The Queen Anne style house located at Number One Observatory Circle was designed by Leon Dessez and constructed in 1893 as the U.S. Naval Observatory's (USNO's) Superintendent's Residence. Thirty years later, in 1923, the home became the residence of the Chief of Naval Operations.
In 1974, Congress designated Number One Observatory Circle as the Vice President of the United States' "official temporary residence." Vice President Nelson Rockefeller (1974-77) was the first to use the home, while his successor, Vice President Walter Mondale (1977-1981), was the first to actually live at the residence. Prior to the 1970s, vice presidents would obtain their own lodging in Washington, with some, including Vice President Calvin Coolidge (1921-1923), even residing at the Willard Hotel.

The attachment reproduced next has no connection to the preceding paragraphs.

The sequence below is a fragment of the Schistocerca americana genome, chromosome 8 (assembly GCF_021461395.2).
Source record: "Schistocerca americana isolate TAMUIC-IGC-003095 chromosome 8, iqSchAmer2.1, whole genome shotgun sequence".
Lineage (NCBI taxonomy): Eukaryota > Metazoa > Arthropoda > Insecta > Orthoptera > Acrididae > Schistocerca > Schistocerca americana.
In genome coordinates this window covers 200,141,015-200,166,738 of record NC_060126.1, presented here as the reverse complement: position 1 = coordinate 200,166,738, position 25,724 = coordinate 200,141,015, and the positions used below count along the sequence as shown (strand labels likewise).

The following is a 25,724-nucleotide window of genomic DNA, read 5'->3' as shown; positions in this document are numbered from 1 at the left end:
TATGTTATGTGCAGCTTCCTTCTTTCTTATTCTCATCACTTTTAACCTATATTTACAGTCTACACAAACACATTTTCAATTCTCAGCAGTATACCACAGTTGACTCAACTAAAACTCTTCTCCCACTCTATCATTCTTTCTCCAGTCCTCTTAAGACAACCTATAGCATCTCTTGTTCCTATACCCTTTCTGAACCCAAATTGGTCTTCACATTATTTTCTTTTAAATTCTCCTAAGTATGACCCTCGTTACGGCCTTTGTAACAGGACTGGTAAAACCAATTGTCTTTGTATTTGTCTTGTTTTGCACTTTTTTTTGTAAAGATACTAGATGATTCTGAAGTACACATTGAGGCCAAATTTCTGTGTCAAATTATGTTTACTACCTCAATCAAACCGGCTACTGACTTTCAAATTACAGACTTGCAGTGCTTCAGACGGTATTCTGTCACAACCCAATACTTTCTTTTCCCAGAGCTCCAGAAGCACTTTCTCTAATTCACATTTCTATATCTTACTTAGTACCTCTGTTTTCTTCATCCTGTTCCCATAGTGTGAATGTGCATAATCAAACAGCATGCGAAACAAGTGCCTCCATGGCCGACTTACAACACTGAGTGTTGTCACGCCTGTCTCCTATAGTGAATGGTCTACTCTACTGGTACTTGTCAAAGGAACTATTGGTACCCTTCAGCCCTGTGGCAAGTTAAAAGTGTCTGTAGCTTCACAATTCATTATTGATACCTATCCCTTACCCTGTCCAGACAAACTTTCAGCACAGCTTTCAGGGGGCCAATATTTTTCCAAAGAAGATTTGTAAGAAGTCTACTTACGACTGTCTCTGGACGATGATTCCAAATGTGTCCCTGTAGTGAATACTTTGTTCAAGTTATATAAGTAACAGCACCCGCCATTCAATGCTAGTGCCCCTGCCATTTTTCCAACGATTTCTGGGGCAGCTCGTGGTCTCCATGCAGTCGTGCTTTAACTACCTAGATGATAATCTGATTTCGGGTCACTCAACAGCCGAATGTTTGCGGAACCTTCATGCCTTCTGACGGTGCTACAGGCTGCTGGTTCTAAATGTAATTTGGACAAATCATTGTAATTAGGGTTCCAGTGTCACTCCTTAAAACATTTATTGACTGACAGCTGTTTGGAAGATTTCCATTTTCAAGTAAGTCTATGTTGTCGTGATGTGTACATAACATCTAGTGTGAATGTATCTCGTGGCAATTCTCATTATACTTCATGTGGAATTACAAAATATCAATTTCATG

The three-story brick house, with turret and porch, is compact: 39 by 77 feet. On the ground floor are a reception hall, living room, sitting room, sun porch, dining room, and small pantry — and lavatories added later to the north side. The second floor contains two bedrooms, a study, and a den. The third floor attic was originally servants' quarters and storage space, and the kitchen was placed in the basement, along with a laundry room and other storerooms.
DC Inventory: November 8, 1964 (Joint Committee on Landmarks)
Exempt from National Register listing